Investing 1: On good debts

I used to have this negative view on borrowing money. This creates the mindset of avoiding loaning as well as paying debts/loans as soon as possible. But when it comes to investing, it all comes down to the balance sheet. Concisely, if the money borrowed can be used to generate income greater than its interest payment, then it is a good debt. As an example, say I have a car loan of $11,000. This is a liability and I have to pay $220 per month, which means the interest rate is 220 / 11000 * 100 = 2%. This is a very low rate and a sound investment should yield a return higher than this. So now if I have 11000, paying the debt reduces my expenses by $220 per month. The act of paying the liability can be thought of as an ‘investment’, yielding $220 per month. Now if I can invest somewhere that give me say 5% then I am better off by 0.05*11000 – 220 = $330 per month.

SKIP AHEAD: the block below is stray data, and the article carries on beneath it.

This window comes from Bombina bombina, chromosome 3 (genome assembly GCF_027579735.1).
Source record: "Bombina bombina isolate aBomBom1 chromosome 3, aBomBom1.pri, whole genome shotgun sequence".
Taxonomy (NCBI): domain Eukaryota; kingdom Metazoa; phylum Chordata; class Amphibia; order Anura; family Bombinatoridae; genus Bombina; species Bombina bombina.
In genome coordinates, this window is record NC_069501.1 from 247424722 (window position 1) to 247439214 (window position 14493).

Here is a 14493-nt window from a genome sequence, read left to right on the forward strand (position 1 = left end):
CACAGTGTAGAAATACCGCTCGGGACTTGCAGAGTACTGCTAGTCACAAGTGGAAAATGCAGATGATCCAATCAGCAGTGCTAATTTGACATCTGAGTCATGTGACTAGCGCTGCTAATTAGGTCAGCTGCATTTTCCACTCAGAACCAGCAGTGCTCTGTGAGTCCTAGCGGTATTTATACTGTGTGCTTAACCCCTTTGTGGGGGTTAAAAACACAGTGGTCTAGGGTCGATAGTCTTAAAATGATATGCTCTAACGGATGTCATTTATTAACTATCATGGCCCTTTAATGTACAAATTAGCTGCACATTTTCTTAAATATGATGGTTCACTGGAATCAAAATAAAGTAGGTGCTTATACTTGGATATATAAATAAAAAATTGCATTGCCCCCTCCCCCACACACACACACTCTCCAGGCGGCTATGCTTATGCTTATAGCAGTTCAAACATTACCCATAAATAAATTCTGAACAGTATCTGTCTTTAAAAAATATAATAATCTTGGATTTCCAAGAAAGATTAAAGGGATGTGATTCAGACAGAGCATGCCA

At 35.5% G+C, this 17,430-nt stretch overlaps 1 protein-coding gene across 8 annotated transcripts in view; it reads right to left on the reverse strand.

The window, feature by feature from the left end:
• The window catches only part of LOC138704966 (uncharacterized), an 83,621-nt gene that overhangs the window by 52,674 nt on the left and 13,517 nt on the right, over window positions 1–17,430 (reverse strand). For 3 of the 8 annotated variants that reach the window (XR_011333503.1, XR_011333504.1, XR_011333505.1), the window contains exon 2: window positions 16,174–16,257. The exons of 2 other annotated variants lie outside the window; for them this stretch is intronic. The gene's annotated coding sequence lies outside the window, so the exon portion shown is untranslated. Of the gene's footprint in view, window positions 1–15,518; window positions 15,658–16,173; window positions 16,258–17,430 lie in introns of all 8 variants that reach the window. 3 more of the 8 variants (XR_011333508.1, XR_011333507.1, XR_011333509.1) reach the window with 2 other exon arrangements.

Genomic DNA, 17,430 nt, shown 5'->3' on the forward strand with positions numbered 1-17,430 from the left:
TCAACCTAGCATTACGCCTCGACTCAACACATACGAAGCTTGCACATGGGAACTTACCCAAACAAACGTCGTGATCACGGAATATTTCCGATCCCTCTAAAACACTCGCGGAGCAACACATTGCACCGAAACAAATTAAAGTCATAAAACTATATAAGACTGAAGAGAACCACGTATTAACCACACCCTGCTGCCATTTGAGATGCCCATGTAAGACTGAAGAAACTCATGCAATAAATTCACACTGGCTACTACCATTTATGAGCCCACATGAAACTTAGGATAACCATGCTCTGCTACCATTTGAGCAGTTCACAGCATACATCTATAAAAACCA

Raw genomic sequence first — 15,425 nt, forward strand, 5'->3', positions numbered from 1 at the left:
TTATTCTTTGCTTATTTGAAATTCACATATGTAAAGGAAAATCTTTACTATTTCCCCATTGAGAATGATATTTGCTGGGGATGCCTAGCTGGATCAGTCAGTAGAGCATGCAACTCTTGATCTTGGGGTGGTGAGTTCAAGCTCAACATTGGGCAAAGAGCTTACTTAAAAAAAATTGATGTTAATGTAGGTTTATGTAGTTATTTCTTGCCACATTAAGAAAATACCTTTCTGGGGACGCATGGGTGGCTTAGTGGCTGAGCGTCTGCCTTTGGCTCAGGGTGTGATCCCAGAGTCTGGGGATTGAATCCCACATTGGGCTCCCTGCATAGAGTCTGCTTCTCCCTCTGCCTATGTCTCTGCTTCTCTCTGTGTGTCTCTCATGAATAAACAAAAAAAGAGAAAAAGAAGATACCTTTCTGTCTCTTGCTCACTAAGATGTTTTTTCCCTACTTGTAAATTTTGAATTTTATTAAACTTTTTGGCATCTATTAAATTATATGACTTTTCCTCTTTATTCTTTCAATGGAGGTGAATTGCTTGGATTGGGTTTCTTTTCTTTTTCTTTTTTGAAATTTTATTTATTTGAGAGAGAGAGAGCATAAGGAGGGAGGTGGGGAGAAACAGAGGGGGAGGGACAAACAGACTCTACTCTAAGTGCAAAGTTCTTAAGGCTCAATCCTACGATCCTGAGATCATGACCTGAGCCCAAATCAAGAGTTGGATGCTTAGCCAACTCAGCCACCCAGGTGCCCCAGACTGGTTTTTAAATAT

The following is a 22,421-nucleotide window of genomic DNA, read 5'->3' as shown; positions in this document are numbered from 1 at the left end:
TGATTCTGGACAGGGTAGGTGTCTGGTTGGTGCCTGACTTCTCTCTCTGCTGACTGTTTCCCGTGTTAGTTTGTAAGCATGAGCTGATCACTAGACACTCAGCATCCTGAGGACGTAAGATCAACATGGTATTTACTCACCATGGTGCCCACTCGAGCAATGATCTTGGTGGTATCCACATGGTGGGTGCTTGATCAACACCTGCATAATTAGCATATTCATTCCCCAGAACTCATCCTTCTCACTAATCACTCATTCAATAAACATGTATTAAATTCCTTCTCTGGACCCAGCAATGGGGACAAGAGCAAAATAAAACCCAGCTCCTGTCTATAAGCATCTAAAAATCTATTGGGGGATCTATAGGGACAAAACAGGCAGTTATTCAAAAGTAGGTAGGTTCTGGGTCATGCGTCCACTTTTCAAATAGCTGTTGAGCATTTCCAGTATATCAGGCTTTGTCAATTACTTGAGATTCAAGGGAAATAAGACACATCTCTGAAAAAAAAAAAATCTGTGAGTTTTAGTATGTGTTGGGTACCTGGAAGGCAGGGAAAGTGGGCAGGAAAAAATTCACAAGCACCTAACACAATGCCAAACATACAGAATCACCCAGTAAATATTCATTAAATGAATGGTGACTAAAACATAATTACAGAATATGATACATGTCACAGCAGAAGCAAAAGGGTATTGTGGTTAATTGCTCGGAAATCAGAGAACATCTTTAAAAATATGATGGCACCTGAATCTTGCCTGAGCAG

The bottom line is there can be good debts if the borrowed money is put into good uses. In reality, however, it should be noted that gaining a 5% return rate on investment (on average) requires careful analysis and experience.